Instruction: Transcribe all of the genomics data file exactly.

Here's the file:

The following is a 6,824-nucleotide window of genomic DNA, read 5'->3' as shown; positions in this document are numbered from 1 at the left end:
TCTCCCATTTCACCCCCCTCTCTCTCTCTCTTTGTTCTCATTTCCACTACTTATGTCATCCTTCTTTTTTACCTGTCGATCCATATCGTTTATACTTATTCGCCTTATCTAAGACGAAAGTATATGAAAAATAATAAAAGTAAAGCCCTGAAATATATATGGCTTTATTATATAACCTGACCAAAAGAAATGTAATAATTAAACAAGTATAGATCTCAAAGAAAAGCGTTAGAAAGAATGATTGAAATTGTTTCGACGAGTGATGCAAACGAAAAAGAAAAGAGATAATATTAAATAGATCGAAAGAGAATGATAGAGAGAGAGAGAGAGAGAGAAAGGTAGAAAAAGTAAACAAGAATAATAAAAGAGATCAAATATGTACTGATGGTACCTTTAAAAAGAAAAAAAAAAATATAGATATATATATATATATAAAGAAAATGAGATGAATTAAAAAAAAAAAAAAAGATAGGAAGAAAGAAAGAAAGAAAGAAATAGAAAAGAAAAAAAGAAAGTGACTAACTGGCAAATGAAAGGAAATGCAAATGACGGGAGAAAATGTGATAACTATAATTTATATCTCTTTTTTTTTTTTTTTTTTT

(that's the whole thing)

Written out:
The following is a 6,824-nucleotide window of genomic DNA, read 5'->3' as shown; positions in this document are numbered from 1 at the left end:
TCTCCCATTTCACCCCCCTCTCTCTCTCTCTTTGTTCTCATTTCCACTACTTATGTCATCCTTCTTTTTTACCTGTCGATCCATATCGTTTATACTTATTCGCCTTATCTAAGACGAAAGTATATGAAAAATAATAAAAGTAAAGCCCTGAAATATATATGGCTTTATTATATAACCTGACCAAAAGAAATGTAATAATTAAACAAGTATAGATCTCAAAGAAAAGCGTTAGAAAGAATGATTGAAATTGTTTCGACGAGTGATGCAAACGAAAAAGAAAAGAGATAATATTAAATAGATCGAAAGAGAATGATAGAGAGAGAGAGAGAGAGAGAAAGGTAGAAAAAGTAAACAAGAATAATAAAAGAGATCAAATATGTACTGATGGTACCTTTAAAAAGAAAAAAAAAAATATAGATATATATATATATATAAAGAAAATGAGATGAATTAAAAAAAAAAAAAAAGATAGGAAGAAAGAAAGAAAGAAAGAAATAGAAAAGAAAAAAAGAAAGTGACTAACTGGCAAATGAAAGGAAATGCAAATGACGGGAGAAAATGTGATAACTATAATTTATATCTCTTTTTTTTTTTTTTTTTTT